Domestic demand grew 0.8 from the previous period (0.6 percent in Q1), with changes in inventories contributing positively to the growth and fixed investment rising 1.1 percent (2.8 percent in Q1). Investment in machinery and equipment went up at a slower pace (0.4 percent from 3.4 percent in Q1), while spending on construction contracted sharply (-3.3 percent from 5.1 percent in Q1). Meanwhile, investment in transport equipment jumped 31.9 percent (-0.8 percent in Q1). By contrast, household consumption contracted 0.3 percent, following a 0.9 percent growth in Q1; and government spending fell 0.1 percent, after showing no growth in the previous period.
Net external demand contributed negatively, as exports of goods and services fell 0.2 percent (2.9 percent in Q1), while imports rose 0.7 percent (1.9 percent in Q1).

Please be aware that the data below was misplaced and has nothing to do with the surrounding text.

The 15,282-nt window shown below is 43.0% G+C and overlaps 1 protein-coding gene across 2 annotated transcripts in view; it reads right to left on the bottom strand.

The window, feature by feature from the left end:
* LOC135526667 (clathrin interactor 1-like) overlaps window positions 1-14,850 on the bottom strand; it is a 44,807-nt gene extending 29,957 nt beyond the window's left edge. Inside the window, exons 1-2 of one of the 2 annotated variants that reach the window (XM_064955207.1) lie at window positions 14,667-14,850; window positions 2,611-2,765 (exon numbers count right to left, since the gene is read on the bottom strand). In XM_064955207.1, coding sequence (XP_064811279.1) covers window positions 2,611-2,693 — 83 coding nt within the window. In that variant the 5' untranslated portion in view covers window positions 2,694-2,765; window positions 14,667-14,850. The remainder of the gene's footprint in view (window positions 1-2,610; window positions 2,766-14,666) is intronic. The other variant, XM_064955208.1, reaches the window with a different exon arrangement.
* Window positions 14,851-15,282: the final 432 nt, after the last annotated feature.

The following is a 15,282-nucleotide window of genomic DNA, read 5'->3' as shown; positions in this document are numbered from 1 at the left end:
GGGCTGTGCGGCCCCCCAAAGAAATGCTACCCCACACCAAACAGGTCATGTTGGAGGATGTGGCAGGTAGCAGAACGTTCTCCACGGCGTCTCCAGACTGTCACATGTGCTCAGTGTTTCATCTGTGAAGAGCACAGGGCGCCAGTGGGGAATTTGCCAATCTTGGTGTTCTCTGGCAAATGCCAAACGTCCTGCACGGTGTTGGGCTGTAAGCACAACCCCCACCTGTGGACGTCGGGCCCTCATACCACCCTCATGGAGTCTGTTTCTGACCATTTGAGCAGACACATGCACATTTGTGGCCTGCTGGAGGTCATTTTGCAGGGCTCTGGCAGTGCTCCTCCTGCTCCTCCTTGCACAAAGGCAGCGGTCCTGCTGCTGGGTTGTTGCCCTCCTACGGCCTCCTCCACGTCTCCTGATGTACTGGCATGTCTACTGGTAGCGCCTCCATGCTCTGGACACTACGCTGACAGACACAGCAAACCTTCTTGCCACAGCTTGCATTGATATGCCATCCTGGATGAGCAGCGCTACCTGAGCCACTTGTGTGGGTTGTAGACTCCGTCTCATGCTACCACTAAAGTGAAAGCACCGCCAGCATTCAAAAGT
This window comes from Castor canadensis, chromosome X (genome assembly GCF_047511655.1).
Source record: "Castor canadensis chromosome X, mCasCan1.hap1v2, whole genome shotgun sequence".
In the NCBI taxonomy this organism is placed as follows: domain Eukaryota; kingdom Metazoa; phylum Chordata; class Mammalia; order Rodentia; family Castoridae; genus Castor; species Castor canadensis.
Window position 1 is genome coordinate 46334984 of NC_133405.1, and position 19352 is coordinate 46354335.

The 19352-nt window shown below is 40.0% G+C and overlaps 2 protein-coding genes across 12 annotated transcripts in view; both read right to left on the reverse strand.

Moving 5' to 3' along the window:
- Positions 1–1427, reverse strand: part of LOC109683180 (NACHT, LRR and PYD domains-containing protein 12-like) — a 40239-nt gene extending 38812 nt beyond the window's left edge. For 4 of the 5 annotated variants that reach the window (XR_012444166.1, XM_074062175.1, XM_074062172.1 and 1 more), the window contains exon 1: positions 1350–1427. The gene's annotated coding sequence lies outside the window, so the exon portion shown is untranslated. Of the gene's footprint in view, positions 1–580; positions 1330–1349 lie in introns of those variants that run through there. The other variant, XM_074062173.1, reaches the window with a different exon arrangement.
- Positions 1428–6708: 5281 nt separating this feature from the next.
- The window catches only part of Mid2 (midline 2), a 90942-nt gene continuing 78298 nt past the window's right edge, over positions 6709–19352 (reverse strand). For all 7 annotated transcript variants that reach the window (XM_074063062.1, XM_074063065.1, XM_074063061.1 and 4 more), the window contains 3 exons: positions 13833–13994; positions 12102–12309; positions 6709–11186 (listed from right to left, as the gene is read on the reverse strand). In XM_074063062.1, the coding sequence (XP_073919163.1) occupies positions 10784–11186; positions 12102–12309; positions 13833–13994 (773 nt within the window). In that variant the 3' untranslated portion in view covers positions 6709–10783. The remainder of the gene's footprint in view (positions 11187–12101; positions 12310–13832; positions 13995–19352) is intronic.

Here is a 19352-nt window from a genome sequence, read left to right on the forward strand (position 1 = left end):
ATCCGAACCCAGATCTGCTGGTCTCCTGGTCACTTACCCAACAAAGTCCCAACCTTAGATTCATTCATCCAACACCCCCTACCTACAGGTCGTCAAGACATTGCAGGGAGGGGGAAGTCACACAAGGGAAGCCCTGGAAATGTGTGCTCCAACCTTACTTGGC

Year-on-year, the economy grew 2.9 percent, above the preliminary estimate of 2.8 percent and following an increase of 2.8 percent in the previous period. It was the strongest growth rate since the last quarter of 2000. Domestic demand grew 2.7 percent (2.6 percent in Q1), as households' spending expanded by 2.2 percent (2.3 percent in Q1) and fixed investment increased by 10.3 percent (9.6 percent in Q1) while public expenditure contracted 0.9 percent (-0.4 percent in Q1). Net external demand also contributed positively, as exports rose 8.2 percent (9.5 percent in Q1) and imports advanced at a slower 7.5 percent (8.8 percent in Q1).